By Josh Smith and Hyonhee Shin
SEOUL (Reuters) – South Korea’s decision to scrap a military intelligence-sharing pact with Japan has led to an increasingly public split with the United States, just when the allies face rising tensions with North Korea and new competition from China and Russia.
South Korean First Vice Foreign Minister Cho Sei-young met U.S. Ambassador Harry Harris on Wednesday and asked that the United States’ tone down its public criticism of South Korea’s decision not to renew the General Security of Military Information Agreement (GSOMIA) with Japan, according to a diplomatic source.
Cho called the U.S. criticism unhelpful and asked that Washington “refrain from giving such public messages”, the source said, speaking on condition of anonymity.
A South Korean veterans group later cancelled a speech by Harris scheduled for Thursday, citing the “rapidly changing security circumstances”.
“As a security organisation, we wanted to hear about North Korea’s denuclearisation and the issues of the alliance from him, but we found the timing did not quite fit because all the attention is focused on the GSOMIA issue,” a group representative told Reuters.
A spokesman for the U.S. Embassy in Seoul said he could not discuss the contents of private diplomatic conversations and referred questions back to the veterans group.
South Korea announced last week it would not renew GSOMIA, citing a “grave change” in the environment for bilateral security cooperation caused by Japan’s decision to remove South Korea’s fast-track trade export status.
Japanese officials have said South Korea’s decision showed a failure to appreciate the growing threat from North Korea.
Defence Minister Takeshi Iwaya said on Tuesday bilateral and trilateral cooperation between Japan, South Korea, and the United States was crucial and urged Seoul to reconsider scrapping the ban before it officially expires in November.
U.S. officials had largely stayed on the sidelines of the spiralling dispute but expressed concern and disappointment with Seoul’s decision not to renew the GSOMIA pact. It also caught them off guard.
“In terms of the actual decision to not renew, we were not forewarned,” Randall Schriver, U.S. assistant secretary of Defense for Indo-Pacific Security Affairs, said on Wednesday.
The decision may reflect Seoul’s frustration with Tokyo, but the United States is concerned it is a sign that South Korean President Moon Jae-in’s administration has a “serious misapprehension” about the security challenges in northeast Asia, Schriver said.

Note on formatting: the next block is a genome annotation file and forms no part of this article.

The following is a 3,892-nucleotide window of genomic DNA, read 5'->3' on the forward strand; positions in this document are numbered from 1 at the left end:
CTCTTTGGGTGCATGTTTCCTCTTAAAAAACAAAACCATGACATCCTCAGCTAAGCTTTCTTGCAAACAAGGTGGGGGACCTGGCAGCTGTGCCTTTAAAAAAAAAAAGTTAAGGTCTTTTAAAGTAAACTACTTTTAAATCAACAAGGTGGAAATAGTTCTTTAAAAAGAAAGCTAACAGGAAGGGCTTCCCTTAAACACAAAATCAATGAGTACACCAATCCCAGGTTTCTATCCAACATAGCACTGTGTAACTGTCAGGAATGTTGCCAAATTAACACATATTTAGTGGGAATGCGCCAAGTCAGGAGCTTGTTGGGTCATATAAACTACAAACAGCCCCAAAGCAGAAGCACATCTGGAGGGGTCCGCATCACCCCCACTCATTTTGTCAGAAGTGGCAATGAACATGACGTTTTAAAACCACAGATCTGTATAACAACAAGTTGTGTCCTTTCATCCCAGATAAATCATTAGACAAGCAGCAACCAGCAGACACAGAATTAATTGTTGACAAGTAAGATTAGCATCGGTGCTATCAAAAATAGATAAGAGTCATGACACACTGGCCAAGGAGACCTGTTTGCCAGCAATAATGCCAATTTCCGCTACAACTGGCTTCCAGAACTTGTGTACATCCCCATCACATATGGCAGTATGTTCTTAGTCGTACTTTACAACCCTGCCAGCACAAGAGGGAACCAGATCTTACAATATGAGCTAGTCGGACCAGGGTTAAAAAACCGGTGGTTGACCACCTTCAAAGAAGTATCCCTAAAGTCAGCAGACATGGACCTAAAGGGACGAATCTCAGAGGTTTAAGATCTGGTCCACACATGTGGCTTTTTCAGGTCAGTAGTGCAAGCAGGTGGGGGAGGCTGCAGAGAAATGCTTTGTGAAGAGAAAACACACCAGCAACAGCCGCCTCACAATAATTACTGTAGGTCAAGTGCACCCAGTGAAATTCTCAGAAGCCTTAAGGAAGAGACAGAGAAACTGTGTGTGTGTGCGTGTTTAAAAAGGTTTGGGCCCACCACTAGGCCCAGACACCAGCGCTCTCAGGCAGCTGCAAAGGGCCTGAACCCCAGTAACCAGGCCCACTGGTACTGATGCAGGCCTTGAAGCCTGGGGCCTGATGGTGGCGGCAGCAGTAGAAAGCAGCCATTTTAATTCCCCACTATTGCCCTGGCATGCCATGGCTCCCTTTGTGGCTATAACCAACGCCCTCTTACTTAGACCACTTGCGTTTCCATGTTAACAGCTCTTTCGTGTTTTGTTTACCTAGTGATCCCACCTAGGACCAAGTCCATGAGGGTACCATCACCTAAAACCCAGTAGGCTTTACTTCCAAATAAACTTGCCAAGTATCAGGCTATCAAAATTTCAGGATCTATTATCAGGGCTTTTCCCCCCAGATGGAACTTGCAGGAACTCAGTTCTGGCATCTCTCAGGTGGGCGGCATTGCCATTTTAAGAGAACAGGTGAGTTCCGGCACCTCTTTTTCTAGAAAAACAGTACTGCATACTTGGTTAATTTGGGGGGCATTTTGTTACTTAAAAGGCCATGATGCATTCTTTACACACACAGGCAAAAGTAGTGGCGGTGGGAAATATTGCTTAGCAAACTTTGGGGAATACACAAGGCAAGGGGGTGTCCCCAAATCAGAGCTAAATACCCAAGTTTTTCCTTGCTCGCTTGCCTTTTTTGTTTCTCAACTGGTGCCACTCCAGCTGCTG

“The United States has repeatedly made clear to the Moon administration that this decision would have a negative effect, not only in the bilateral relationship with Japan, but on U.S. security interests and those of other friends and allies,” he said at the Center for Strategic and International Studies.
South Korea and Japan share a volatile history, including Japan’s colonial occupation of the Korean peninsula from 1910-1945.
Many of the subsequent agreements made between them, including GSOMIA in 2016 and the 1965 treaty that normalised relations, were signed with U.S. backing but against strong domestic opposition from some South Koreans.
South Korea says the decision was unrelated to the alliance with the United States and trilateral cooperation with Japan. A defence ministry spokeswoman in Seoul said South Korea and the United States maintain close cooperation and there had been “sufficient” consultation before the GSOMIA announcement.
U.S. Secretary of Defense Mark Esper said on Wednesday he was “very disappointed” with the decision and hoped Seoul and Tokyo would overcome their differences to face common threats, such as North Korea and China.
There has been no impact on military operations so far but other intelligence-sharing arrangements are not as effective as bilateral pacts such as GSOMIA, U.S. Joint Chiefs of Staff Chairman General Joseph Dunford said at a briefing with Esper in Washington.
South Korean and American officials publicly insist the alliance is “iron-clad”, but Moon has sometimes struggled to see eye-to-eye with U.S. President Donald Trump.
Trump recently renewed demands that South Korea pay more to help maintain some 28,500 U.S. troops stationed there, suggesting that South Korea was not paying its fair share.
An official at South Korea’s presidential Blue House also slammed American criticism of a recent military drill near islands that are also claimed by Japan as inappropriate interference.
(Reporting by Josh Smith and Hyonhee Shin; Additional reporting by Idrees Ali in WASHINGTON and Tim Kelly in TOKYO; Editing by Paul Tait)